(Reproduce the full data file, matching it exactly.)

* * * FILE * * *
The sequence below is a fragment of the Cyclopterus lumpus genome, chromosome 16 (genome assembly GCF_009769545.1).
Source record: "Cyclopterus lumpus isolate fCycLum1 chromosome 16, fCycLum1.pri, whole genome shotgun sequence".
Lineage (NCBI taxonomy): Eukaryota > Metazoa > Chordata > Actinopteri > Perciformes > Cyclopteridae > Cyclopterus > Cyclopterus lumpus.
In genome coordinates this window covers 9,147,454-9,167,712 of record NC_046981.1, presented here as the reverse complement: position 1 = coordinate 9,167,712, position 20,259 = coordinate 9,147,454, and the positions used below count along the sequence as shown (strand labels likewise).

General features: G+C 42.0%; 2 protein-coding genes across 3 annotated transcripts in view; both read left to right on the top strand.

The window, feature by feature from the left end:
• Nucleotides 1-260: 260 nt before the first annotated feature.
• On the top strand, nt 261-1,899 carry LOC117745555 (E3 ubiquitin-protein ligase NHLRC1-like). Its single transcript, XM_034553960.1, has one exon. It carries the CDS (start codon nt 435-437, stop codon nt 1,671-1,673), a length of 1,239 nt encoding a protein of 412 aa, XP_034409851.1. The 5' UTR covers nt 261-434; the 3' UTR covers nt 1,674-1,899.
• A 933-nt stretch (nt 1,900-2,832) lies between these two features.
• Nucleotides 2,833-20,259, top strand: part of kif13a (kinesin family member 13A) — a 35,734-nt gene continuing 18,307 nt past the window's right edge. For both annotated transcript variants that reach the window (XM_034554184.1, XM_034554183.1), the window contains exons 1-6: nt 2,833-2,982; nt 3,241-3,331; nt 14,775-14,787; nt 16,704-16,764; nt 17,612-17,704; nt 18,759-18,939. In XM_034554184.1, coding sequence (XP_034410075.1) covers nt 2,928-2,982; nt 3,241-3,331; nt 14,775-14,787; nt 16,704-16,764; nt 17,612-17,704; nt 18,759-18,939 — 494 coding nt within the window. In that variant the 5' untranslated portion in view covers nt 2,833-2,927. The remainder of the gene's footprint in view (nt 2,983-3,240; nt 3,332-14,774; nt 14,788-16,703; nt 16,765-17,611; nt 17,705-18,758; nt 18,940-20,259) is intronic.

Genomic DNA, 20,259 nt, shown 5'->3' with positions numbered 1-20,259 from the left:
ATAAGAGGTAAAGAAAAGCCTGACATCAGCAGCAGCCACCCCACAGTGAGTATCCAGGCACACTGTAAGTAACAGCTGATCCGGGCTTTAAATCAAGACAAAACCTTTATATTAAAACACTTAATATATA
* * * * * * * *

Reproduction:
The sequence below is a fragment of the Cyclopterus lumpus genome, chromosome 16 (genome assembly GCF_009769545.1).
Source record: "Cyclopterus lumpus isolate fCycLum1 chromosome 16, fCycLum1.pri, whole genome shotgun sequence".
Lineage (NCBI taxonomy): Eukaryota > Metazoa > Chordata > Actinopteri > Perciformes > Cyclopteridae > Cyclopterus > Cyclopterus lumpus.
In genome coordinates this window covers 9,147,454-9,167,712 of record NC_046981.1, presented here as the reverse complement: position 1 = coordinate 9,167,712, position 20,259 = coordinate 9,147,454, and the positions used below count along the sequence as shown (strand labels likewise).

General features: G+C 42.0%; 2 protein-coding genes across 3 annotated transcripts in view; both read left to right on the top strand.

The window, feature by feature from the left end:
• Nucleotides 1-260: 260 nt before the first annotated feature.
• On the top strand, nt 261-1,899 carry LOC117745555 (E3 ubiquitin-protein ligase NHLRC1-like). Its single transcript, XM_034553960.1, has one exon. It carries the CDS (start codon nt 435-437, stop codon nt 1,671-1,673), a length of 1,239 nt encoding a protein of 412 aa, XP_034409851.1. The 5' UTR covers nt 261-434; the 3' UTR covers nt 1,674-1,899.
• A 933-nt stretch (nt 1,900-2,832) lies between these two features.
• Nucleotides 2,833-20,259, top strand: part of kif13a (kinesin family member 13A) — a 35,734-nt gene continuing 18,307 nt past the window's right edge. For both annotated transcript variants that reach the window (XM_034554184.1, XM_034554183.1), the window contains exons 1-6: nt 2,833-2,982; nt 3,241-3,331; nt 14,775-14,787; nt 16,704-16,764; nt 17,612-17,704; nt 18,759-18,939. In XM_034554184.1, coding sequence (XP_034410075.1) covers nt 2,928-2,982; nt 3,241-3,331; nt 14,775-14,787; nt 16,704-16,764; nt 17,612-17,704; nt 18,759-18,939 — 494 coding nt within the window. In that variant the 5' untranslated portion in view covers nt 2,833-2,927. The remainder of the gene's footprint in view (nt 2,983-3,240; nt 3,332-14,774; nt 14,788-16,703; nt 16,765-17,611; nt 17,705-18,758; nt 18,940-20,259) is intronic.

Genomic DNA, 20,259 nt, shown 5'->3' with positions numbered 1-20,259 from the left:
ATAAGAGGTAAAGAAAAGCCTGACATCAGCAGCAGCCACCCCACAGTGAGTATCCAGGCACACTGTAAGTAACAGCTGATCCGGGCTTTAAATCAAGACAAAACCTTTATATTAAAACACTTAATATATA